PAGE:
I've been doing the rounds of showrooms and reconnecting face-to-face with the lovely PR and marketing gurus around town for spring/summer15 collections and yearning already for summer-or spring! Why don't we just skip winter for one year?

The above image (right) was taken during a cozy presentation by the Michael Kors team.  Somehow the flowers are the only image that survived a hasty phone clean-up.  Fortunately that black calf Bradshaw sandal from the SS15 lookbook is giving me something to look forward to as my toes will remain bundled until at least April.


artUnion-Spotlight on the Arts14

It started at the QPAT in 2013, a first-time outing in a collaborative art project that began its life centred around themes with a difficult-to-conceive on the spot drawing component.  One year later artUnion decided to submit a proposal for this year's teachers conference, with a significant change to the focus.  A shift was made from thematic images to biographical, where the students carried out the research for their assigned figure of historical or current importance.
Holy moly, what a difference it made!
We (a group of artists) were so pleased to facilitate this project and look forward to bringing it to schools in the upcoming new year. Art Ed! Whoo!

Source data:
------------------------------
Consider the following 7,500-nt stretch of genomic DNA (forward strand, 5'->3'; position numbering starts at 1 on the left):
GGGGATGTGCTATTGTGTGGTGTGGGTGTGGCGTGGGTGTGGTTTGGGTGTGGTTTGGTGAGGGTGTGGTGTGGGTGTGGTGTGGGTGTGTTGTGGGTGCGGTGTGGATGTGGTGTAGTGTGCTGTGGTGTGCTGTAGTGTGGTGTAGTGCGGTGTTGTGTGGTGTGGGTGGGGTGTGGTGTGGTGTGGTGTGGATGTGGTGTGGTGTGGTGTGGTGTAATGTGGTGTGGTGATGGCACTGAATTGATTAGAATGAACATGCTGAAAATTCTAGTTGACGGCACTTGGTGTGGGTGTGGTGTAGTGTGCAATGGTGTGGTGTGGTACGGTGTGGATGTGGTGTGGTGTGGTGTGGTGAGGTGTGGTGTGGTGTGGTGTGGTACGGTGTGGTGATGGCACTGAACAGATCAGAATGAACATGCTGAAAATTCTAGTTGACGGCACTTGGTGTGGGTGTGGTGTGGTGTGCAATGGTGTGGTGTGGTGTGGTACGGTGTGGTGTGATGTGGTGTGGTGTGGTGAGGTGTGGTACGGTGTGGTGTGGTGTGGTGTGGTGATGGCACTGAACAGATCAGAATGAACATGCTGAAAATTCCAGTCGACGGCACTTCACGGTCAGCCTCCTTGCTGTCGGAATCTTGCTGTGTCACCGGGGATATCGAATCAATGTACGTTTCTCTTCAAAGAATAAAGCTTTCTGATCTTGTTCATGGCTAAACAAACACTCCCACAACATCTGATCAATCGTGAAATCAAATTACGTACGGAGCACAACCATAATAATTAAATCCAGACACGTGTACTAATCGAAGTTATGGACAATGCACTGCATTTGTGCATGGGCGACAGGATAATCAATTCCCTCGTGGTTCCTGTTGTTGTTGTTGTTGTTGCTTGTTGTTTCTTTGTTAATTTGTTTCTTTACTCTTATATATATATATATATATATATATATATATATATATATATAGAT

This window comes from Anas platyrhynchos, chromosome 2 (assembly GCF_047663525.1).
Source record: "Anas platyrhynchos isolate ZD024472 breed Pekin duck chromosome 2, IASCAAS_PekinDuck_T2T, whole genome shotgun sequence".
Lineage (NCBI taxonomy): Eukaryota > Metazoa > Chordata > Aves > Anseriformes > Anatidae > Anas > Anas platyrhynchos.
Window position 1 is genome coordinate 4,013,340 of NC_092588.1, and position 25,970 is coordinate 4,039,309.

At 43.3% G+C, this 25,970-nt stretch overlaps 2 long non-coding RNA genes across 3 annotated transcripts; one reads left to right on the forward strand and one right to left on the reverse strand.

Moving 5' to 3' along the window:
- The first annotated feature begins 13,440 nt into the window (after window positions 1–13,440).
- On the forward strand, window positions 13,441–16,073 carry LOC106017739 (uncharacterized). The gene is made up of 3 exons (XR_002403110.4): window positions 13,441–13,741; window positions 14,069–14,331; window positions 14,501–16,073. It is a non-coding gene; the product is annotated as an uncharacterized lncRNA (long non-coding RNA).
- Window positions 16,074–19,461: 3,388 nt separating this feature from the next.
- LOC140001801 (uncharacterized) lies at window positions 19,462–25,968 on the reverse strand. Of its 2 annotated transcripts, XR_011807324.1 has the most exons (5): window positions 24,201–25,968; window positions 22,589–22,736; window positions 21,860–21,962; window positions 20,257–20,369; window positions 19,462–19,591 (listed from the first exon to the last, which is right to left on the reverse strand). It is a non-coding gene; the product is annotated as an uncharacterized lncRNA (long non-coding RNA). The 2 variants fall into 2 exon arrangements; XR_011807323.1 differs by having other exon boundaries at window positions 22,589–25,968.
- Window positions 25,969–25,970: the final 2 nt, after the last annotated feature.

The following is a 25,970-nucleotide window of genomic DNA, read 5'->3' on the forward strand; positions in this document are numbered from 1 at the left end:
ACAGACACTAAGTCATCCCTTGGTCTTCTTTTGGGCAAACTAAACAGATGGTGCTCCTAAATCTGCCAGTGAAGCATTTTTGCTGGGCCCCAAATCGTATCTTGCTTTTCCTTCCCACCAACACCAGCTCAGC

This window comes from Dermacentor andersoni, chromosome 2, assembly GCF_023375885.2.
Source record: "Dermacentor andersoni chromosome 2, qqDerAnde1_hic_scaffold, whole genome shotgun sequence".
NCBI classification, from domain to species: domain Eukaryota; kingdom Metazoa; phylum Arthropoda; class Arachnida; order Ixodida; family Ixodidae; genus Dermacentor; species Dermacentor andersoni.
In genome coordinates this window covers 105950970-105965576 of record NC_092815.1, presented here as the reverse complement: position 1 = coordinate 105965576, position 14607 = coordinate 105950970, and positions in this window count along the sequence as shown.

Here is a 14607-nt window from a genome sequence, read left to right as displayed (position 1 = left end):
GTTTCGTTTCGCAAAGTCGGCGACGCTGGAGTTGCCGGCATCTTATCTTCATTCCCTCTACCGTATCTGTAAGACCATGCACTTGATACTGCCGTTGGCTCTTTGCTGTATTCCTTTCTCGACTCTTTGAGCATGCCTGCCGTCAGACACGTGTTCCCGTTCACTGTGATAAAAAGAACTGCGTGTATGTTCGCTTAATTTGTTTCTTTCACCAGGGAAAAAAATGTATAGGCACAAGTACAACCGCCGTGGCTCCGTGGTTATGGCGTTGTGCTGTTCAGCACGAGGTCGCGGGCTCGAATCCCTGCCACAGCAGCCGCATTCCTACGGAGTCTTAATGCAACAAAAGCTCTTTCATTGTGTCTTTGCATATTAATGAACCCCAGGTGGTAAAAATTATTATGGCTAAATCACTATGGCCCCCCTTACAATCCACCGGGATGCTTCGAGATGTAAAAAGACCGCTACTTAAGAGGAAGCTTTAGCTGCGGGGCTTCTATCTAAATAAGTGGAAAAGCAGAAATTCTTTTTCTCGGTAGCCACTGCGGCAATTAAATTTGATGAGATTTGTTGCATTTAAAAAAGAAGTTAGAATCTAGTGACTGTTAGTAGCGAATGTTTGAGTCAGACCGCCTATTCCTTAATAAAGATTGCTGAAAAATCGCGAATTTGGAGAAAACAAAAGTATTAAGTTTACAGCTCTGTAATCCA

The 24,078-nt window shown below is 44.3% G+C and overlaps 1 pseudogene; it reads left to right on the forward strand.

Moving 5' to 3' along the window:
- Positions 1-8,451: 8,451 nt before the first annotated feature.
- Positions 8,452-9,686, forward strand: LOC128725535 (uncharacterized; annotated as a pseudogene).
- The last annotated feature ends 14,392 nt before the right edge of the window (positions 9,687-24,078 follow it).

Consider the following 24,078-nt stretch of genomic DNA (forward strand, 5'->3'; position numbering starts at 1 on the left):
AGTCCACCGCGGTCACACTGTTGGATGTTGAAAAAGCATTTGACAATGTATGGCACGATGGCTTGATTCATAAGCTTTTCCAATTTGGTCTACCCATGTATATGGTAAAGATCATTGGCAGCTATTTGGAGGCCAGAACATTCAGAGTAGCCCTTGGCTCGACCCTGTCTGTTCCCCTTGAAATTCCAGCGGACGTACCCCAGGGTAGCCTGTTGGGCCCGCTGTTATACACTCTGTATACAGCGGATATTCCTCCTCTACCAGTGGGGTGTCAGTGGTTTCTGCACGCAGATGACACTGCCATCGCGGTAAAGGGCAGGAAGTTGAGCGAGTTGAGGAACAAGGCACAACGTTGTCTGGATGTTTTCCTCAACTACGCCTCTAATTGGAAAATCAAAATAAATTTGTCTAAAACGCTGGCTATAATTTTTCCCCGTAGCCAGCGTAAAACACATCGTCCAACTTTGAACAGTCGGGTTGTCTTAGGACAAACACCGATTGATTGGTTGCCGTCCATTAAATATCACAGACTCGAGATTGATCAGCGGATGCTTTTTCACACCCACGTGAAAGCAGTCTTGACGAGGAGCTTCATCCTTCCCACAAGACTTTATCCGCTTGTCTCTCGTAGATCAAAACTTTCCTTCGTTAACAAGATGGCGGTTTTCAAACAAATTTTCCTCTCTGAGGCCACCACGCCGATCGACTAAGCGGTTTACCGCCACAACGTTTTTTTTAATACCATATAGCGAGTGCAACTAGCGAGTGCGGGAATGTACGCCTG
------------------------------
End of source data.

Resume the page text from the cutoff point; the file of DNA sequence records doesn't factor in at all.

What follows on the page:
Égrégore at Galérie d'Art Yves Laroche was a jam packed crazy confluence of all sorts of styles, artists, mediums and messages.  And somehow it all worked together: the lowbow, the pop surrealism, the graffiti or street art influenced and the classically trained brought forth a dynamic show that will be on Yves Laroche's walls until the 20th of December.
Click on the photo above to learn about the word "égrégore" or to marvel at the insane work of AJ Fosik's Nighttide for Idols (2012)

I checked out the show during the opening and will share a handful of faves here, but the show is massive! Worth an in-person visit, unless you can't make it/feeling lazy you can check out the online visit and start picking out works that will look great above your sofa.

Whoa! Upon walking into the gallery Dave Cooper's bronze Crittergirl (2014) is the first work that greets you.

Two beauties by Miss Van: Diablada (2014) and Lady Blue (2014)

Jeff Soto's Man (2014)